By States McCarter
On Nov. 2, Oregon voters approved Measure 37 with an amazing 60 percent margin. Measure 37 requires the state or any local government to compensate owners for any reduction in the fair market value of their property that results from government enforcement of land use policies.
The measure will virtually eliminate protective zoning decisions, unless Oregon governments can ante up some big bucks for compensation - an unlikely event in these tight budget times.
How could this happen in a state that is very much environmentally green and politically blue? Could it be a backlash against what many citizens consider overly restrictive land use policies? Convincing tactics were used in the campaign. According to a New York Times article, one advertisement showed a woman being cited for cutting blackberry bushes in her backyard in Portland, presumably because they were potentially a wildlife habitat. Such draconian measures likely caused a backlash.
Could such a backlash occur in Georgia? It should be noted that a law like Measure 37 is not possible in Georgia without a state constitutional amendment. The Georgia Constitution incorporates home rule doctrine with regard to zoning decisions. Fortunately, the Georgia Supreme Court has consistently been supportive of allowing local governments to make land use decisions.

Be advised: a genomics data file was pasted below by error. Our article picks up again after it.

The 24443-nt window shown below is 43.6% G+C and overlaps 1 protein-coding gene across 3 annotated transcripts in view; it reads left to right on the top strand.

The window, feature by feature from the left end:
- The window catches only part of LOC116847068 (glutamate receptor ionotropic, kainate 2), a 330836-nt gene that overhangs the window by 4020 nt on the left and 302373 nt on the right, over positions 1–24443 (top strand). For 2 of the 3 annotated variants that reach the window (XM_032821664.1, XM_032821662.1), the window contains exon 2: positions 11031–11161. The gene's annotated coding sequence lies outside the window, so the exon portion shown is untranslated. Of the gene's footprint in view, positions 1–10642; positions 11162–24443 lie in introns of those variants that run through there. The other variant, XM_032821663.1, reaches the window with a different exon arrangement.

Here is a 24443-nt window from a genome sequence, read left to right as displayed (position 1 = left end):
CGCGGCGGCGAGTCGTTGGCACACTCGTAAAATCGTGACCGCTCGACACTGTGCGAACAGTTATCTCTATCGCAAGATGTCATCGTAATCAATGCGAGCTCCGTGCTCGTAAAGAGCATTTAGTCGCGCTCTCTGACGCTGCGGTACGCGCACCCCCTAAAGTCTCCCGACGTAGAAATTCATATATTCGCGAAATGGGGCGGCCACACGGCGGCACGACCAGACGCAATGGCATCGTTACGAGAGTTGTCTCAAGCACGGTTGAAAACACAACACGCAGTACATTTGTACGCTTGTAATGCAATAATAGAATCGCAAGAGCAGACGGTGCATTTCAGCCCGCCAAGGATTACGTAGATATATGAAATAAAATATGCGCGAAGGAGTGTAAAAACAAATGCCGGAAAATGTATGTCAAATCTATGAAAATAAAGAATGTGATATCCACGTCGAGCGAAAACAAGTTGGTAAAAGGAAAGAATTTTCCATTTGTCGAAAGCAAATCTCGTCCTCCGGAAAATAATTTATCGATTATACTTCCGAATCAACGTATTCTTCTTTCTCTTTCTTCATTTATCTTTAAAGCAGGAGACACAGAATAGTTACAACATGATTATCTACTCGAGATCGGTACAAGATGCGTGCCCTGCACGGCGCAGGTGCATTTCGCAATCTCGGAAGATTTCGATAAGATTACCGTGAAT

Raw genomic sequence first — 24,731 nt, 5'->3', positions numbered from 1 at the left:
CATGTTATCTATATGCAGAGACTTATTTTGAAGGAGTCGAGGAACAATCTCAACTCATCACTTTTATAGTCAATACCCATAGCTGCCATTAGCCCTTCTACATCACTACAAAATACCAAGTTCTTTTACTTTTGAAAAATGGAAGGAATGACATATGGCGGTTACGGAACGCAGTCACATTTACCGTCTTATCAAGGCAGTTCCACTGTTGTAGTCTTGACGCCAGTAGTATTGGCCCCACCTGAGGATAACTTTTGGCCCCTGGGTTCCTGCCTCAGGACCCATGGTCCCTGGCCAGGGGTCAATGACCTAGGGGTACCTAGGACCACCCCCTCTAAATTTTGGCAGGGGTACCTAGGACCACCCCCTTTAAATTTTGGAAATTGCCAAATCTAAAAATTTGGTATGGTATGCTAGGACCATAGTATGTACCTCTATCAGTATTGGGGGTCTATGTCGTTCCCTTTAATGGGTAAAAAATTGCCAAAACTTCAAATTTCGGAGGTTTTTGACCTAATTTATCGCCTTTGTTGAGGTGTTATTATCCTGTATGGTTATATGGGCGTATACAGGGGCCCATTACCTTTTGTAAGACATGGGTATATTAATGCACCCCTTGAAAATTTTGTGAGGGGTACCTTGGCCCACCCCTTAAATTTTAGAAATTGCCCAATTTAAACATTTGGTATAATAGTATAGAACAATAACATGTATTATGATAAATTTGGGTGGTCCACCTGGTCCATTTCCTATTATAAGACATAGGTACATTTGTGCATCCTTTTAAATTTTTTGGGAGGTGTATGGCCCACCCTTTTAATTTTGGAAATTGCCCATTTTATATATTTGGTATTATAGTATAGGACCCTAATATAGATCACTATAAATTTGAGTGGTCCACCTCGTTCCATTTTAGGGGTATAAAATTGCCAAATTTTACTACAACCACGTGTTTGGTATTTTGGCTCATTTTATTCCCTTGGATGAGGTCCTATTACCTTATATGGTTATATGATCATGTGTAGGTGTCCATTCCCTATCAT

But hundreds of local elected officials have been voted out of office when they have become extremists in the eyes of the voters. A few years ago, Cherokee County Commission Chairwoman Emily Lemcke, a homeowner association activist turned politician, was dumped by voters after one term because she became too restrictive with regard to development. Conversely, long-time Gwinnett County Commission Chairman Wayne Hill was defeated in that strikingly red county because he was considered to be overly promotional, from a development standpoint. Sooner or later, extremism brings a backlash.
Can this happen in Athens-Clarke County? Certainly, in past elections certain elected officials have been defeated because they were considered to be too friendly toward development interests. Could the opposite occur?
The 2006 election may be informative on that question, as it will be the first nonpartisan commission election.
A rezoning request for a proposed medical building at 1140 Prince Avenue (now on hold as developers reconsider their plans for the site) may prove particularly indicative, as some people considered the opponents of that rezoning to be somewhat unreasonable in their demands.
I am troubled because such give-and-take battles, where there is much take and little give, could lead to a neighborhood-interest backlash. We will know in 2006 and in elections thereafter. One purpose of elections is to determine whether an elected official is in step with his or her constituents and is doing what is best for the community at large.
McCarter is the District 8 Athens-Clarke County commissioner.
Published in the Athens Banner-Herald on Wednesday, December 29, 2004